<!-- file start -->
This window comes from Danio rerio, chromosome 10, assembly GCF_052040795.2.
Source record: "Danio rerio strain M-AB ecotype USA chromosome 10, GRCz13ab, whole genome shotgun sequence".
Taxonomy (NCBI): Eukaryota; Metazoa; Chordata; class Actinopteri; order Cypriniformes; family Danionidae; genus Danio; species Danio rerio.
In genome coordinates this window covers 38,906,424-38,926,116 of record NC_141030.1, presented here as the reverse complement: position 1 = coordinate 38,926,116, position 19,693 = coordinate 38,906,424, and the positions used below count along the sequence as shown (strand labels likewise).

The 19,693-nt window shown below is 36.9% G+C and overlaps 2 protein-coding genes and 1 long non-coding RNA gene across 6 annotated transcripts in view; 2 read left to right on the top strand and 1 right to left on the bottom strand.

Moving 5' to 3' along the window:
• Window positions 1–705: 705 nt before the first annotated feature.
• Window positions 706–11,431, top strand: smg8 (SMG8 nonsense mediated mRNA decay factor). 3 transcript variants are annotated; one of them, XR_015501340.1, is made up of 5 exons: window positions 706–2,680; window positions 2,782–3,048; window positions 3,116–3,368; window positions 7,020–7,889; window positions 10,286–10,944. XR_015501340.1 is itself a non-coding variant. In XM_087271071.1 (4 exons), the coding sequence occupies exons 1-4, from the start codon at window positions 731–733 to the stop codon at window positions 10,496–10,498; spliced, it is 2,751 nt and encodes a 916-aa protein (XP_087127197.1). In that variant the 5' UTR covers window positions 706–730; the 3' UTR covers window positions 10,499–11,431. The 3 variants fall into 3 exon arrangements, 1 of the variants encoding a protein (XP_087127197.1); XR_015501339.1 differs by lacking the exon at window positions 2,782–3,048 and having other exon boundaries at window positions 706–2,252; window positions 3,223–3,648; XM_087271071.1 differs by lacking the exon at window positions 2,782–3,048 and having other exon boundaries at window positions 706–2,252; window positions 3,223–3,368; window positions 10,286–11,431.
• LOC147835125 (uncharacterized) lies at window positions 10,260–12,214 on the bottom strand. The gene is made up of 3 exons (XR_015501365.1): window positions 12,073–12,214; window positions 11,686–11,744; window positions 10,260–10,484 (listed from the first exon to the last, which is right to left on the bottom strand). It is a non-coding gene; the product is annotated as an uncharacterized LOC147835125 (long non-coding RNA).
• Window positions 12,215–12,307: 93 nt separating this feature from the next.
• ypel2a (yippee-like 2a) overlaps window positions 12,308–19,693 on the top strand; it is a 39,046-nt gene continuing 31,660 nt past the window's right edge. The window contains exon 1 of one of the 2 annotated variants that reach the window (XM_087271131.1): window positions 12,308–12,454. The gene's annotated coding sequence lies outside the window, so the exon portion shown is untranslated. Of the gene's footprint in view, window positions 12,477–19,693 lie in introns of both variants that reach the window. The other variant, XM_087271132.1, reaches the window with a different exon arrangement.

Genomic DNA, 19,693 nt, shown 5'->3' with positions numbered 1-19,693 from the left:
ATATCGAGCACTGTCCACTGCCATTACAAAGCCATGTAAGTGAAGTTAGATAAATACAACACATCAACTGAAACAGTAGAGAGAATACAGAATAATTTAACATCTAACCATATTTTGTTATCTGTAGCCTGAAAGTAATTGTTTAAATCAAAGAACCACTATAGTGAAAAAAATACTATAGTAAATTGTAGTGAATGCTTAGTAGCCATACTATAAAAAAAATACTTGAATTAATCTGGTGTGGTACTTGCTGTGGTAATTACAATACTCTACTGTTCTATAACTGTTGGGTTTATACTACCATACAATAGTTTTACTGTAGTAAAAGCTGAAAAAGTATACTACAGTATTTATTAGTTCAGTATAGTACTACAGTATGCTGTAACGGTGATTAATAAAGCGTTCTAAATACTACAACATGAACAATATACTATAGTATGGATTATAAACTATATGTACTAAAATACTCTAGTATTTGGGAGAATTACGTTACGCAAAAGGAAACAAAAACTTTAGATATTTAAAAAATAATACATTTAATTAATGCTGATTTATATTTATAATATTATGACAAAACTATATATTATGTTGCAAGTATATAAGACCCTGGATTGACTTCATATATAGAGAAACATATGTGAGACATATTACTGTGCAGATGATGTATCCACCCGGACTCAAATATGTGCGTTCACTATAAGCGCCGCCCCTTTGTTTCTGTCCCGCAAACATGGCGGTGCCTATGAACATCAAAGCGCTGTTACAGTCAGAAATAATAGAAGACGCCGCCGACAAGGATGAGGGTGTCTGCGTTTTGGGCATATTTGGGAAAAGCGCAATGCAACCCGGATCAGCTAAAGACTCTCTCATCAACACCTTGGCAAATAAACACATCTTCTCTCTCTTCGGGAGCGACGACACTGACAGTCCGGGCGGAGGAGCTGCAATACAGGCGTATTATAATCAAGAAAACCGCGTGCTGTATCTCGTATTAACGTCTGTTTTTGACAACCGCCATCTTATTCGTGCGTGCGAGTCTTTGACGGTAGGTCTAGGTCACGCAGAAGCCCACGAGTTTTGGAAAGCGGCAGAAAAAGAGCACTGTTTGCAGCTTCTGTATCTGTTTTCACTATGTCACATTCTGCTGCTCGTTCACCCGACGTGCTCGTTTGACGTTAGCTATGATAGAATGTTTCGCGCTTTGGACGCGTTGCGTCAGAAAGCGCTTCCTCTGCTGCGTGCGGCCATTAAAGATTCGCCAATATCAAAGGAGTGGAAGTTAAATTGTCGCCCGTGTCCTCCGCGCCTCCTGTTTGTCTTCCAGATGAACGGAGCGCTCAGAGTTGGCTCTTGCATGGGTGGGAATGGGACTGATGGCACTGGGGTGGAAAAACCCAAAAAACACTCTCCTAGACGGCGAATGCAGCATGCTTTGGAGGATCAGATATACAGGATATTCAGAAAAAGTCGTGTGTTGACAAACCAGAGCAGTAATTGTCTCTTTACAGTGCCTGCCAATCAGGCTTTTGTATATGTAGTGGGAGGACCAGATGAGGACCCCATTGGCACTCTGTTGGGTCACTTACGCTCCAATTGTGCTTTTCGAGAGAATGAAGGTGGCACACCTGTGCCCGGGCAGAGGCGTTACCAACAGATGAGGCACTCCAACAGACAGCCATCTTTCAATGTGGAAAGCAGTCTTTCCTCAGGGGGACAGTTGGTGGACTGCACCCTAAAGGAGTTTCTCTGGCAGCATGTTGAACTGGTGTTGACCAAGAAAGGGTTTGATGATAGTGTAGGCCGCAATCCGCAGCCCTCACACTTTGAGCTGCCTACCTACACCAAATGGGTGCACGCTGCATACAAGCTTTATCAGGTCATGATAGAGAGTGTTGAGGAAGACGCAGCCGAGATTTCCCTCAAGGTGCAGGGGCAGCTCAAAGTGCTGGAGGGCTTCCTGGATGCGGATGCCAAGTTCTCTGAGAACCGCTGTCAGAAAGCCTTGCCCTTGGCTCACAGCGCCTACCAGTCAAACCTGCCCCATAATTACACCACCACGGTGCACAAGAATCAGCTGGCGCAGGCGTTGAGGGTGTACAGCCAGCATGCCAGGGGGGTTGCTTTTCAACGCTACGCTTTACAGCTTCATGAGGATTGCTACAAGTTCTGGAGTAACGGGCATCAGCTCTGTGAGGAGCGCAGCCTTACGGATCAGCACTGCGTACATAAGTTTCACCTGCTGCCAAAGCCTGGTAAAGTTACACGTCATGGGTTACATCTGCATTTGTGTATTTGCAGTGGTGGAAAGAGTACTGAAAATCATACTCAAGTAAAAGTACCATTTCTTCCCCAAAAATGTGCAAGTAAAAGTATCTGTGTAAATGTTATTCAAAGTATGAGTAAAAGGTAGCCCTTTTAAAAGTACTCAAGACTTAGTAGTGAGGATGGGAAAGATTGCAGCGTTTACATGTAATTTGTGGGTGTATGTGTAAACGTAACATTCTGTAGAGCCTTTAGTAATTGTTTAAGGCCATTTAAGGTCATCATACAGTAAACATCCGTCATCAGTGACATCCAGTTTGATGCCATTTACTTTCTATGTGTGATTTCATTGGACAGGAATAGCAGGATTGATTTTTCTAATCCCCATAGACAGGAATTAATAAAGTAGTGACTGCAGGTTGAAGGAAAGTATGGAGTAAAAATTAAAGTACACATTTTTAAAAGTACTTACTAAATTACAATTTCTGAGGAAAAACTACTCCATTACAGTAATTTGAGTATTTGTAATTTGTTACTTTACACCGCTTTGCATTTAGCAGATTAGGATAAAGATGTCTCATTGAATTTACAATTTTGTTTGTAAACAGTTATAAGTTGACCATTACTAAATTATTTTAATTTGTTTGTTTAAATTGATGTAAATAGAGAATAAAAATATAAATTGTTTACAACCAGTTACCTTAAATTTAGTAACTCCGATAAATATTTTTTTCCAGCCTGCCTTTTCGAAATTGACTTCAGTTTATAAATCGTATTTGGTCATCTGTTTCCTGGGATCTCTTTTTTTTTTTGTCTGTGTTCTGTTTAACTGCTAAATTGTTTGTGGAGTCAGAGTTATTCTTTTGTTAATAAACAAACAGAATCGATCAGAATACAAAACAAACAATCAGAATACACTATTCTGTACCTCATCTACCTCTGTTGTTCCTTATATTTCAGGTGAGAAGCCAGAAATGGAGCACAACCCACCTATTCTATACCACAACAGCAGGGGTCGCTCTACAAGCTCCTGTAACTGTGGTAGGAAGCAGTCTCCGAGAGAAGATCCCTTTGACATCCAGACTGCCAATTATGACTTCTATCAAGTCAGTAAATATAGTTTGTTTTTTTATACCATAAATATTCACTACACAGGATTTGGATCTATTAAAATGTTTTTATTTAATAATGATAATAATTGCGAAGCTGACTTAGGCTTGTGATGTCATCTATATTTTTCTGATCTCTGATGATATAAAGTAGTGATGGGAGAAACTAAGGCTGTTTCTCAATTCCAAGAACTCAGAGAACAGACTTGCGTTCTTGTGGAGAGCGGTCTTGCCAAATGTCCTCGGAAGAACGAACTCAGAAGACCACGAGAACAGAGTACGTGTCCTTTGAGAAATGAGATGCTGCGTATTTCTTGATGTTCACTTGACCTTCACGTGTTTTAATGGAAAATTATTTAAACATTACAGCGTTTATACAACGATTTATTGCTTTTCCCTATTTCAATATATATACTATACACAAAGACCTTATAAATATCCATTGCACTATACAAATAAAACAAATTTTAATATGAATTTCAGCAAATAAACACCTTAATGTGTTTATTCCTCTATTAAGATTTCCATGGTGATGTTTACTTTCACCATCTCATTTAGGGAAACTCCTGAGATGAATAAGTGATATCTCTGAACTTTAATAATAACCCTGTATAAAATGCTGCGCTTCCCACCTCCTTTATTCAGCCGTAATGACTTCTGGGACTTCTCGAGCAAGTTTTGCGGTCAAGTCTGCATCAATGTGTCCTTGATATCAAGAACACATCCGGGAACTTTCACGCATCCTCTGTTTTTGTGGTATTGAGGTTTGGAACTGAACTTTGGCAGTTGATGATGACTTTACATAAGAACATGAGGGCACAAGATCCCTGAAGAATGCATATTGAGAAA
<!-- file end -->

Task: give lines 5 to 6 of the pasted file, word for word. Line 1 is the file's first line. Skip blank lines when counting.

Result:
The 19,693-nt window shown below is 36.9% G+C and overlaps 2 protein-coding genes and 1 long non-coding RNA gene across 6 annotated transcripts in view; 2 read left to right on the top strand and 1 right to left on the bottom strand.

Moving 5' to 3' along the window: